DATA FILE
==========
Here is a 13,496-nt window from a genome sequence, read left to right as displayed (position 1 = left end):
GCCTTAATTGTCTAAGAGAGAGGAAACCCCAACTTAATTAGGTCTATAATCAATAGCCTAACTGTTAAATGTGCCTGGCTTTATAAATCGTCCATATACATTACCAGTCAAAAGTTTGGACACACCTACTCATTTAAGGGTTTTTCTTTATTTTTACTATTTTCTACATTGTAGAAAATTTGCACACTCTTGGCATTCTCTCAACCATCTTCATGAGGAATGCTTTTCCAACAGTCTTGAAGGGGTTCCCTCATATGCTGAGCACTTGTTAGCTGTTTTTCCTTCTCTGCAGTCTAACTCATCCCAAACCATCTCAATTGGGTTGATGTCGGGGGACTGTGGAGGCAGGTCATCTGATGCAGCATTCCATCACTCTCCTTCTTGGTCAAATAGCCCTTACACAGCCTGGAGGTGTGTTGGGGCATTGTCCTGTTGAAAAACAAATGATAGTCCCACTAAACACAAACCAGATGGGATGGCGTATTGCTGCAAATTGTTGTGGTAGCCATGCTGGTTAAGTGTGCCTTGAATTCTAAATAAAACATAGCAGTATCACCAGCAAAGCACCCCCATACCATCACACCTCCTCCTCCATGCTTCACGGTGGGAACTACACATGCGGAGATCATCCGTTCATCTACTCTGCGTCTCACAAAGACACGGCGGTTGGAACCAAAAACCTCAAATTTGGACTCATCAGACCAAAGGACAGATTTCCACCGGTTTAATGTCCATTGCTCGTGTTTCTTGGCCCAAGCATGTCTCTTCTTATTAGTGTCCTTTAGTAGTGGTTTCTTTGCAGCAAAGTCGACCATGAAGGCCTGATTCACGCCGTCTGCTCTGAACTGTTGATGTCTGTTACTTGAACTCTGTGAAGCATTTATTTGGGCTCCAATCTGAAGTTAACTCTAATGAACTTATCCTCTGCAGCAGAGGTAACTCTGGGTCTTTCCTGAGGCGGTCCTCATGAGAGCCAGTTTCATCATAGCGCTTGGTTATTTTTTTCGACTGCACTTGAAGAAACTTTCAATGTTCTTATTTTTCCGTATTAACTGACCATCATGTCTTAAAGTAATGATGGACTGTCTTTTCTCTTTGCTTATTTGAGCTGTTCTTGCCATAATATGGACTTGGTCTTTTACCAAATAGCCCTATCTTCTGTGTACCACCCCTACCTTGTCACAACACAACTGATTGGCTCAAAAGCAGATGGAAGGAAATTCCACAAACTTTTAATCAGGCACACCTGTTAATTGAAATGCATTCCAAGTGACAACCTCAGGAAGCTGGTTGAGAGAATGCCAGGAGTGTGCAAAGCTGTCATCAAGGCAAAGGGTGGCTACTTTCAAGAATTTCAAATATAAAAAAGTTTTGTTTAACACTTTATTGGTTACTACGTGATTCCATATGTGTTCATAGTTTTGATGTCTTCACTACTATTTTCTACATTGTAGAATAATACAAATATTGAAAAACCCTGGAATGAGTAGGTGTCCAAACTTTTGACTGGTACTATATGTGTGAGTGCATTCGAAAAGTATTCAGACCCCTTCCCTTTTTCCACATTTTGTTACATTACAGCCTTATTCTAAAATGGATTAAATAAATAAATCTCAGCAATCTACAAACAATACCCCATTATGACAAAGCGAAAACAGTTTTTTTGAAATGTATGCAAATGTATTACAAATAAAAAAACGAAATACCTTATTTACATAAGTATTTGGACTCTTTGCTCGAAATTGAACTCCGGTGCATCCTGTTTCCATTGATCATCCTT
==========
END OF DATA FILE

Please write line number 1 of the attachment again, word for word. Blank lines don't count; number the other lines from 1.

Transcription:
Here is a 13,496-nt window from a genome sequence, read left to right as displayed (position 1 = left end):